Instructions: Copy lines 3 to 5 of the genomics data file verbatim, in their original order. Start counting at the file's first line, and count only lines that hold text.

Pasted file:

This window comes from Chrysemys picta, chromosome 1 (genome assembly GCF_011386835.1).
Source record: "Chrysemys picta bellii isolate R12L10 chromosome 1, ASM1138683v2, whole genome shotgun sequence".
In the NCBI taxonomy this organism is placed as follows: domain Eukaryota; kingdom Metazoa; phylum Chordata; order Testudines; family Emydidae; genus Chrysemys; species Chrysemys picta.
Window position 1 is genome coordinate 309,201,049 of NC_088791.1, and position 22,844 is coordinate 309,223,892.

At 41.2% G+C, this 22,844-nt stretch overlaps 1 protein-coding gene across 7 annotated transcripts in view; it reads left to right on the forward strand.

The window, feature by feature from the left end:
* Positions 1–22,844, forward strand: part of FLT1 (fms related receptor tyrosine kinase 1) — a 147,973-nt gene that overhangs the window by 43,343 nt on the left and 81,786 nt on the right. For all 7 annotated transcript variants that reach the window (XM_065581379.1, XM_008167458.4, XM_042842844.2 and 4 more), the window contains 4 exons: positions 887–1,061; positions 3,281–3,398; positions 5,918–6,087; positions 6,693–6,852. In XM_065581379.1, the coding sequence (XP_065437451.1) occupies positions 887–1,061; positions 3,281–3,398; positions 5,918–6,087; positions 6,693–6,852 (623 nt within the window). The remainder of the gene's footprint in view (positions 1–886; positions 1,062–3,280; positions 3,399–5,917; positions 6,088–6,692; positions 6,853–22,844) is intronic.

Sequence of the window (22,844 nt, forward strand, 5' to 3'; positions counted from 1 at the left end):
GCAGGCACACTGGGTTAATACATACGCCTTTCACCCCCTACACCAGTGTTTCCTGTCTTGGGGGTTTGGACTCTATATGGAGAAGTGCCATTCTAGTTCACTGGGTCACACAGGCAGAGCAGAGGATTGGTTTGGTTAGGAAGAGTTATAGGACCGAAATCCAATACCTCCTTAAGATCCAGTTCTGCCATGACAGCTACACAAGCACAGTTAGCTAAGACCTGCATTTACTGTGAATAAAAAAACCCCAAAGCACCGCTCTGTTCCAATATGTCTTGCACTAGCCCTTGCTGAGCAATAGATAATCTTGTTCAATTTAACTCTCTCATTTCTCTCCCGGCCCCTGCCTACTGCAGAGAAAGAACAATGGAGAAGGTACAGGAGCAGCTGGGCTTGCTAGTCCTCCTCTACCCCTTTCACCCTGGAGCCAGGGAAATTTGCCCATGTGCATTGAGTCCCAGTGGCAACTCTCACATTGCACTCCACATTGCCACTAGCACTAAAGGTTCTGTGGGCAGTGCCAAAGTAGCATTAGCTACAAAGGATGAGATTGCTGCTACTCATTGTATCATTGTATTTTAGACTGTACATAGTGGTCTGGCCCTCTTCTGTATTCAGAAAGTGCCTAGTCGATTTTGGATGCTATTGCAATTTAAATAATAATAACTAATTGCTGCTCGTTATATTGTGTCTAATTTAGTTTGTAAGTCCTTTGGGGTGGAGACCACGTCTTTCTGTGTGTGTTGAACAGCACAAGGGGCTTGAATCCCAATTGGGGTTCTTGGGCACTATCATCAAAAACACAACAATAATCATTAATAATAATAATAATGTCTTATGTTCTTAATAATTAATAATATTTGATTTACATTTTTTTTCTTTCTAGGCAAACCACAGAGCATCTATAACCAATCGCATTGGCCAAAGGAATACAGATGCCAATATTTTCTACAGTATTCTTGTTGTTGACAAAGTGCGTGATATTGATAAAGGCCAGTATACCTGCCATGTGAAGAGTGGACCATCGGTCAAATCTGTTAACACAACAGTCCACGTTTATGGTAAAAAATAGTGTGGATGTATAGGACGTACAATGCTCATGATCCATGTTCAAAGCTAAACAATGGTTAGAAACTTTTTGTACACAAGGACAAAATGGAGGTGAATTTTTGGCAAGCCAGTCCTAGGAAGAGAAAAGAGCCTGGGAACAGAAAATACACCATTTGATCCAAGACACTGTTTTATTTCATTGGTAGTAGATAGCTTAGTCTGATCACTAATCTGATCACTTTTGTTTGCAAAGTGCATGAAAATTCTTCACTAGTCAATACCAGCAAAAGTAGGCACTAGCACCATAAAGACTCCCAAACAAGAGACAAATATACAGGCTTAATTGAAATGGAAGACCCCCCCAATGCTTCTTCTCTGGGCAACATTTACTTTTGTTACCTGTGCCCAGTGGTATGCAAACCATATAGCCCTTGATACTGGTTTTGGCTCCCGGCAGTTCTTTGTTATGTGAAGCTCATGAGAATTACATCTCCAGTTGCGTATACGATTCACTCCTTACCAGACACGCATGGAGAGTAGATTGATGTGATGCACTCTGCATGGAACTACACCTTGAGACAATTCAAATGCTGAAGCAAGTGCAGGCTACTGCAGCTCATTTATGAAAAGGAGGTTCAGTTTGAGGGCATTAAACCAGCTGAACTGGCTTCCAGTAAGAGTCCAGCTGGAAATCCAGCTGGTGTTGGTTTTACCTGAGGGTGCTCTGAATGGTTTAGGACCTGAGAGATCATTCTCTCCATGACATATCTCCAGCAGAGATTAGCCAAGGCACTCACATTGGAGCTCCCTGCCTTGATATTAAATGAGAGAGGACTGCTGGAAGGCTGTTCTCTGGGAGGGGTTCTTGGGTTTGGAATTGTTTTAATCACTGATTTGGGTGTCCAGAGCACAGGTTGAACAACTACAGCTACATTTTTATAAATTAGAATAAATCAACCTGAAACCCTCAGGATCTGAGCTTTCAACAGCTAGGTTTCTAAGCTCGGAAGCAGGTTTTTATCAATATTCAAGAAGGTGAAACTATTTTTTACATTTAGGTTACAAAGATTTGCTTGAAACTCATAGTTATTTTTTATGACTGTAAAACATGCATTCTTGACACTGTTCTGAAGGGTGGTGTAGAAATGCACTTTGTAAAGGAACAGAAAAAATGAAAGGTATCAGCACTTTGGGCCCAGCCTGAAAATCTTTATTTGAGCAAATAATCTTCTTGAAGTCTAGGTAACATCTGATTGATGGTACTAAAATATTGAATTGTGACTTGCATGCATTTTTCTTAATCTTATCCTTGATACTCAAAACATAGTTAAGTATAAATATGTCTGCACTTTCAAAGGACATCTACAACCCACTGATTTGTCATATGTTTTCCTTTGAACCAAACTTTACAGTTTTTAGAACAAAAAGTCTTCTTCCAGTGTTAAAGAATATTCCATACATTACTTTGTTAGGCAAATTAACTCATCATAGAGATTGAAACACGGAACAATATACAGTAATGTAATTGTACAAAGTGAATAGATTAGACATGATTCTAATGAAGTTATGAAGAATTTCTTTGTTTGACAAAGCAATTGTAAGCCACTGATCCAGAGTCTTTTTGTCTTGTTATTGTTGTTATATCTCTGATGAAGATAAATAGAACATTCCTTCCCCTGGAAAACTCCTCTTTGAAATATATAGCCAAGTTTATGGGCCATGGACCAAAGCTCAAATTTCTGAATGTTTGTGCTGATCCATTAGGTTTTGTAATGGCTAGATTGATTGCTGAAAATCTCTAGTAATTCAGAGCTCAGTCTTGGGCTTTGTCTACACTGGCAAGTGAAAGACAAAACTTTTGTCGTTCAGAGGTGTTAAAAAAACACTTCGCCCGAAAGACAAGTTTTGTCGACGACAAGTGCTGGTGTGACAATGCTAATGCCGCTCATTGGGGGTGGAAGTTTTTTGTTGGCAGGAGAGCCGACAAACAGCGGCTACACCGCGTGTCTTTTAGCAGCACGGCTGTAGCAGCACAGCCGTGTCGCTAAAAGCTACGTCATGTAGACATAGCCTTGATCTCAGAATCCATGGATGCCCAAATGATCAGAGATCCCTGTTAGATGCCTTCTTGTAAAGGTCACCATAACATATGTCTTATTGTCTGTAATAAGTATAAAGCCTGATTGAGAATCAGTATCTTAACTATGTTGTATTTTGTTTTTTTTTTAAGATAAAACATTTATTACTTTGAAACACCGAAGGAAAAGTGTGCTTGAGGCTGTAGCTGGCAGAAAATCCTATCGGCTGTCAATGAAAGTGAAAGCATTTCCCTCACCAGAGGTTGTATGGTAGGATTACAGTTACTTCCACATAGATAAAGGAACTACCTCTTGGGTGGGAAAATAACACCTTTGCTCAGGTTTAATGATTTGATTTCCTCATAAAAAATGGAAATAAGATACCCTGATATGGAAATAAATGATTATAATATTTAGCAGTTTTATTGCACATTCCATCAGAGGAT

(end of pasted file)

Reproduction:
In the NCBI taxonomy this organism is placed as follows: domain Eukaryota; kingdom Metazoa; phylum Chordata; order Testudines; family Emydidae; genus Chrysemys; species Chrysemys picta.
Window position 1 is genome coordinate 309,201,049 of NC_088791.1, and position 22,844 is coordinate 309,223,892.

At 41.2% G+C, this 22,844-nt stretch overlaps 1 protein-coding gene across 7 annotated transcripts in view; it reads left to right on the forward strand.